When we entered the office, we were about the only people in it, which meant that we wouldn't have to wait behind a long line, which was something I had been afraid of. Mrs. Schmidt filled out the paperwork, while holding Caleb. As she was explaining the way he acted while having a seizure, he had one. It wasn't really severe, but it scared him. He usually calms down pretty quickly though, when we comfort him.
The lady who took the paperwork gave him some medicine to put him to sleep, and then as we waited, she told us that we'd need to cut his hair. That was interesting. It was about an inch long, was very thick and curly, and we only had her desk scissors to cut it with. At first Mrs. Schmidt asked me if I wanted to, but as I'm not renowned for great talent in cutting hair, I held Caleb instead. When she was done, I held him for a bit longer, and then he finally fell asleep. Soon it was our turn, and Mrs. Schmidt took him into the room where they do the test. I wasn't allowed in, but she told me that they put 23 electrodes on his head, and seemed to shock him about five times. We still haven't gotten the results, but he's been having more seizures, even though we're giving him more preventative medicine than before. Please pray for him.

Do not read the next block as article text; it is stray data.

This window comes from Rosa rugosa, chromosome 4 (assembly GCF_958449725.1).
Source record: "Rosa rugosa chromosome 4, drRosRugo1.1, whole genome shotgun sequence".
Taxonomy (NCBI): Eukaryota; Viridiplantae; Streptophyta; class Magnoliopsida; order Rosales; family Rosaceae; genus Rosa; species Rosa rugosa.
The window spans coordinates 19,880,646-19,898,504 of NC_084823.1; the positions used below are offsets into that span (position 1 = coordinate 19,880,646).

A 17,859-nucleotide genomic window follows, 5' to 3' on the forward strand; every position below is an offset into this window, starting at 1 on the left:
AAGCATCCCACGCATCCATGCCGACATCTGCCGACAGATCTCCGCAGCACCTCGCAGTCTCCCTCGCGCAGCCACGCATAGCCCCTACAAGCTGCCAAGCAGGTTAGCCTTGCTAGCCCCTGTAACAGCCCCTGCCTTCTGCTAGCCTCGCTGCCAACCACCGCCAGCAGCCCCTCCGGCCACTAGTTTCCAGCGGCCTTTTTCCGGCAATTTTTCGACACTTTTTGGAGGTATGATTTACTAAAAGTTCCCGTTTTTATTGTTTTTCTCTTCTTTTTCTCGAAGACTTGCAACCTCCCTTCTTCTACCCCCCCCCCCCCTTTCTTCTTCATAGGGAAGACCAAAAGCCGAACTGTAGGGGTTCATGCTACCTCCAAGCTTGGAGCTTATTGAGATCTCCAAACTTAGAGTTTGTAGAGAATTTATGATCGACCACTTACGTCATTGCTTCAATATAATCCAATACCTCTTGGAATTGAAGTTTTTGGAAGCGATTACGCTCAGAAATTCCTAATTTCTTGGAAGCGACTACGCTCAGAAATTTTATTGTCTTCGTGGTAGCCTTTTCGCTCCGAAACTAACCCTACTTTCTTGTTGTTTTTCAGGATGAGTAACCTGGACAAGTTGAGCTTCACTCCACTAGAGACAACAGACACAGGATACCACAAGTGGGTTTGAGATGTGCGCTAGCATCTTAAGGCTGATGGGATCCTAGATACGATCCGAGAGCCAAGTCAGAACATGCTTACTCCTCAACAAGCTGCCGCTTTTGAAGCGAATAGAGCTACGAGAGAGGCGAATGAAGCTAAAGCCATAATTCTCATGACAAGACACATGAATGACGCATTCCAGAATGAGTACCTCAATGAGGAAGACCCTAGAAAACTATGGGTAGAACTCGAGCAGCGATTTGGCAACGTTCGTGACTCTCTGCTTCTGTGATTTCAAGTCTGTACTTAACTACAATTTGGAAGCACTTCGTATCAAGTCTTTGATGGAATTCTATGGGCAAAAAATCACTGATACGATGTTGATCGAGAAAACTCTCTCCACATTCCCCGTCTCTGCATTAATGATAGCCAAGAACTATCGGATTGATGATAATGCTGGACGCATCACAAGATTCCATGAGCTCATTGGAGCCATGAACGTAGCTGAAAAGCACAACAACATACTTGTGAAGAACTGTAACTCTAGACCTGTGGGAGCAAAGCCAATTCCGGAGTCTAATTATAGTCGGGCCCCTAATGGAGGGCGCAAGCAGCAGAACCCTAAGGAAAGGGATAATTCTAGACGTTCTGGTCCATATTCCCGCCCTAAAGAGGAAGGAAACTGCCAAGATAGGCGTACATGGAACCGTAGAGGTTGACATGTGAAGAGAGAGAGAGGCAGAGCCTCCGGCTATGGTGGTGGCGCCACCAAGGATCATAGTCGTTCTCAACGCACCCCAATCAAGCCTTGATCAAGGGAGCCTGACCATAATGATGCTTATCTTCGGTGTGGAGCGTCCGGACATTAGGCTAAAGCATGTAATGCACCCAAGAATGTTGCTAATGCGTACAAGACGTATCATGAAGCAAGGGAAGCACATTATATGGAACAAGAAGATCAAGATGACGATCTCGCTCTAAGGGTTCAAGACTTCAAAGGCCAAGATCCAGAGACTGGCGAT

On the way out, we saw the site of the mass grave in which they had buried the people killed by the earthquake. There had apparently been a memorial gathering held at this site on the 12th, the anniversary of the earthquake. There was an arch set up, and a walkway, so that people could climb the hill, and look down on the site. It was sobering to realize how many people were killed in just a few seconds, and to reflect on how fleeting life is.